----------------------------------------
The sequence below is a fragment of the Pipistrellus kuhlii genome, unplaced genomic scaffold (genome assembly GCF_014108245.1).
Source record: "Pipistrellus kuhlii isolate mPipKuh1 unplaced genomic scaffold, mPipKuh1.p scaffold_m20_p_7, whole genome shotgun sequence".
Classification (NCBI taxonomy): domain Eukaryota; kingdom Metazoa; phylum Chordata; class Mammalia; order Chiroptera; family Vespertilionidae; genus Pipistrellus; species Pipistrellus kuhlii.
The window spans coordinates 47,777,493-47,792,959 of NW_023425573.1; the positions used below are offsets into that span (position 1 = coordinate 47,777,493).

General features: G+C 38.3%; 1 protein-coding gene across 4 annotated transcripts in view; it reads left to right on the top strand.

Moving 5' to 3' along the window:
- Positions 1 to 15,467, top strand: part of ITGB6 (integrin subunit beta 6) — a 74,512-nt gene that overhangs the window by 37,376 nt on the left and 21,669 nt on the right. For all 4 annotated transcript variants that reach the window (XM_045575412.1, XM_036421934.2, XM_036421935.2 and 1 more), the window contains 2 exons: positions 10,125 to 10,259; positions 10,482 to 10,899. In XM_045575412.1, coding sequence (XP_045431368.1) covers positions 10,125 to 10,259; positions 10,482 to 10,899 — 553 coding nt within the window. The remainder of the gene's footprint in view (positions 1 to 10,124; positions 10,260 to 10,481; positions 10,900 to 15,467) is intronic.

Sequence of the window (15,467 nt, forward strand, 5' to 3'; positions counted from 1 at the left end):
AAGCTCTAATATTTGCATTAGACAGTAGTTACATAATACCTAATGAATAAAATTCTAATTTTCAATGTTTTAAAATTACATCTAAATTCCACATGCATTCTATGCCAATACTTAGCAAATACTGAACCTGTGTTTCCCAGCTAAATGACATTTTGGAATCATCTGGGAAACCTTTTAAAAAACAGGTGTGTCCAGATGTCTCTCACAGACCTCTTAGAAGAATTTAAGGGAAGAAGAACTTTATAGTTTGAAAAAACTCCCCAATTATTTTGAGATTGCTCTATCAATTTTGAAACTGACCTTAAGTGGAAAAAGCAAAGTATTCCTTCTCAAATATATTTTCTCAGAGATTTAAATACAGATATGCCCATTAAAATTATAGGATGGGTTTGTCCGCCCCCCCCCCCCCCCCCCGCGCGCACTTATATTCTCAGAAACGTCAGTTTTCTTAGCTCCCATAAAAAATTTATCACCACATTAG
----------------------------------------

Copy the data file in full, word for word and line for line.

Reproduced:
The sequence below is a fragment of the Pipistrellus kuhlii genome, unplaced genomic scaffold (genome assembly GCF_014108245.1).
Source record: "Pipistrellus kuhlii isolate mPipKuh1 unplaced genomic scaffold, mPipKuh1.p scaffold_m20_p_7, whole genome shotgun sequence".
Classification (NCBI taxonomy): domain Eukaryota; kingdom Metazoa; phylum Chordata; class Mammalia; order Chiroptera; family Vespertilionidae; genus Pipistrellus; species Pipistrellus kuhlii.
The window spans coordinates 47,777,493-47,792,959 of NW_023425573.1; the positions used below are offsets into that span (position 1 = coordinate 47,777,493).

General features: G+C 38.3%; 1 protein-coding gene across 4 annotated transcripts in view; it reads left to right on the top strand.

Moving 5' to 3' along the window:
- Positions 1 to 15,467, top strand: part of ITGB6 (integrin subunit beta 6) — a 74,512-nt gene that overhangs the window by 37,376 nt on the left and 21,669 nt on the right. For all 4 annotated transcript variants that reach the window (XM_045575412.1, XM_036421934.2, XM_036421935.2 and 1 more), the window contains 2 exons: positions 10,125 to 10,259; positions 10,482 to 10,899. In XM_045575412.1, coding sequence (XP_045431368.1) covers positions 10,125 to 10,259; positions 10,482 to 10,899 — 553 coding nt within the window. The remainder of the gene's footprint in view (positions 1 to 10,124; positions 10,260 to 10,481; positions 10,900 to 15,467) is intronic.

Sequence of the window (15,467 nt, forward strand, 5' to 3'; positions counted from 1 at the left end):
AAGCTCTAATATTTGCATTAGACAGTAGTTACATAATACCTAATGAATAAAATTCTAATTTTCAATGTTTTAAAATTACATCTAAATTCCACATGCATTCTATGCCAATACTTAGCAAATACTGAACCTGTGTTTCCCAGCTAAATGACATTTTGGAATCATCTGGGAAACCTTTTAAAAAACAGGTGTGTCCAGATGTCTCTCACAGACCTCTTAGAAGAATTTAAGGGAAGAAGAACTTTATAGTTTGAAAAAACTCCCCAATTATTTTGAGATTGCTCTATCAATTTTGAAACTGACCTTAAGTGGAAAAAGCAAAGTATTCCTTCTCAAATATATTTTCTCAGAGATTTAAATACAGATATGCCCATTAAAATTATAGGATGGGTTTGTCCGCCCCCCCCCCCCCCCCCCGCGCGCACTTATATTCTCAGAAACGTCAGTTTTCTTAGCTCCCATAAAAAATTTATCACCACATTAG